Monthly Archives: June 2012

Divided by a common language

They say that English is one of the most difficult languages in the word to learn, just ask the Americans! My linguistic skills have never been much good and I am in awe of anyone who can pick up new languages with ease, because for me it’s an uphill struggle and one I’ve never truly mastered. If the theory is true, thank heavens I was born English!

One of the hardest things about English is not the language itself, but the idiom. We’ve got so many metaphors inherent in our speech, so many curious ways of saying simple things and so many rules-with-exceptions to trip up an EFL learner. And although that first line is an old joke, it’s one based in reality. Just ask me when I’m trying to translate my writing into North American English*. Same language, but the details, and the idiom are very very different.

It’s quite easy to go through my stories changing s’s to z’s (recognise, standardise…) and deleting u’s (colour, flavour…). I can also use the find/replace function on things like “I’ve got” to make it “I have” and to turn “different from” into “different than” (although even my US spellchecker doesn’t like that). These are the sorts of things that I’ve learned (never learnt) to ignore in the writing I critique over here, along with the fact that practise/practice is always spelt with a c. (An Aside: Facebook followers will be aware that the Canadians don’t always afford me the same courtesy, much to my annoyance.)

On top of spelling differences, I’m developing a lexicon of synonyms. It includes the obvious ones like trunk for boot, fries for chips and chips for crisps, but also the less well-known, like game for match (one wonders how they handle tennis, maybe I should ask) and cart for trolley.

But it’s a slow process learning all the idiom, and much of it is still beyond me. There’s a “feel” to the language which is hard to pinpoint but makes my writing often seem staid or old-fashioned to a North American reader. If I want to submit to a North American publication with a North American character / narrative, I still have to run the piece past a North American friend or editor with a request to winkle out all the Britishisms (winkle out almost certainly would be the first to go!). And the same is true in reverse – how many times has the British press or public torn apart an American film trying to depict British life and characters?

This is before we even consider writing further afield. I’ve recently been working on a piece featuring Tibetan monks. I have based their English on that of the ones I spent a few weeks with, but if one of them read the story, he would probably pick up something he would never say, or do.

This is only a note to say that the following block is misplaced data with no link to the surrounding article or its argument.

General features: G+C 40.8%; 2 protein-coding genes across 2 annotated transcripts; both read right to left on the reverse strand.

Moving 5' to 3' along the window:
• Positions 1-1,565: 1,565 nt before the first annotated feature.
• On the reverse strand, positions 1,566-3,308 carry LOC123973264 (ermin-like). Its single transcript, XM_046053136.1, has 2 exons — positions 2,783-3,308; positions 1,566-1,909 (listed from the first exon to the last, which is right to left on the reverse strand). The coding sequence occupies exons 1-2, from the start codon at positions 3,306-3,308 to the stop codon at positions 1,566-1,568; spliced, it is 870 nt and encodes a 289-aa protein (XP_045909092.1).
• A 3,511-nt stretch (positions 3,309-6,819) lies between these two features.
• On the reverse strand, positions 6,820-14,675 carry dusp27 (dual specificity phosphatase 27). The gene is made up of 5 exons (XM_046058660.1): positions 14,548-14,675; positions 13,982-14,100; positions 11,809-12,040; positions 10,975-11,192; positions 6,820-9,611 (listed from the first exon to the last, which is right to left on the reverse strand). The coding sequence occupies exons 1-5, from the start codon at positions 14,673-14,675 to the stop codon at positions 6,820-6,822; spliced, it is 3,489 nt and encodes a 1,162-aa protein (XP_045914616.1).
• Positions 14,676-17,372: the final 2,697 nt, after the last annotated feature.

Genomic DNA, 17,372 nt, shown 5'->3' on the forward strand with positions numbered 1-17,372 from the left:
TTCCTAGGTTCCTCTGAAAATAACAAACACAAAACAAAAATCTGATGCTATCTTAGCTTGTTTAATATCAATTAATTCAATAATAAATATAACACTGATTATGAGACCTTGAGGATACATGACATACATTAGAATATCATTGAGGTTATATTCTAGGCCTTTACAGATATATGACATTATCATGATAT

In my more challenging moods, I think I should just throw in the towel; the rest of the time I wonder if we really are better to “write what we know” when it comes to language.

* Footnote: I’ve lumped together North American English here, but the truth, of course, is that it isn’t one beast. Canadians mix US and UK English at will in a way I have given up trying to follow, and that’s without getting into the question of regional differences. Mind you, on that front, I’ve lumped together British English too, and the regional, generational and class differences there are equally powerful. Maybe throwing in the towel would be the best option after all…




Filed under British Expat in Canada, Writing

Friday Fiction – Blimps and Balloons

It’s Friday! And that means another picture from Madison Woods and another story from me.

Blimps and Balloons

Lying on the grass at the airfield, Billy looked up at the barrage balloon above his head. Of course, it wasn’t a barrage balloon any more. This one was advertising – he squinted through thick glasses – tyres, and carried none of the threat of a barrage balloon. Although raised to keep the city safe, they’d always served as a reminder for him of the dangers inherent in staying in London. But Dad hadn’t let him go to the country with his sisters, so he’d stayed behind and watched the explosive flying beasts above guarding him from explosive falling bombs from France.


Filed under Friday Fiction, Writing

Tales of Submission #1

No, this isn’t some sort of kinky sideline to my otherwise PG rated blog! I am simply struggling to come up with a sensible title for my (intended to be) fortnightly piece on where to submit stories and enter contests.

This week, The Writer magazine, and their Travel Writing Contest.

I haven’t quite worked out whether I’m going to submit to this one myself yet, because it’s some way outside my normal scope. But in a way that’s what makes it tempting.


What? An essay on the writer’s travel experience, whether that is far afield, or close to home.

How many words? Up to 1,200

When? Deadline is 15 June 2012

Fees? Sadly, yes. $10 US.

Prizes / Rewards? Yes indeed. On top of publication in the magazine, monetary prizes for 1st ($1000), 2nd and 3rd place, together with subscription and enrolment in a writing course.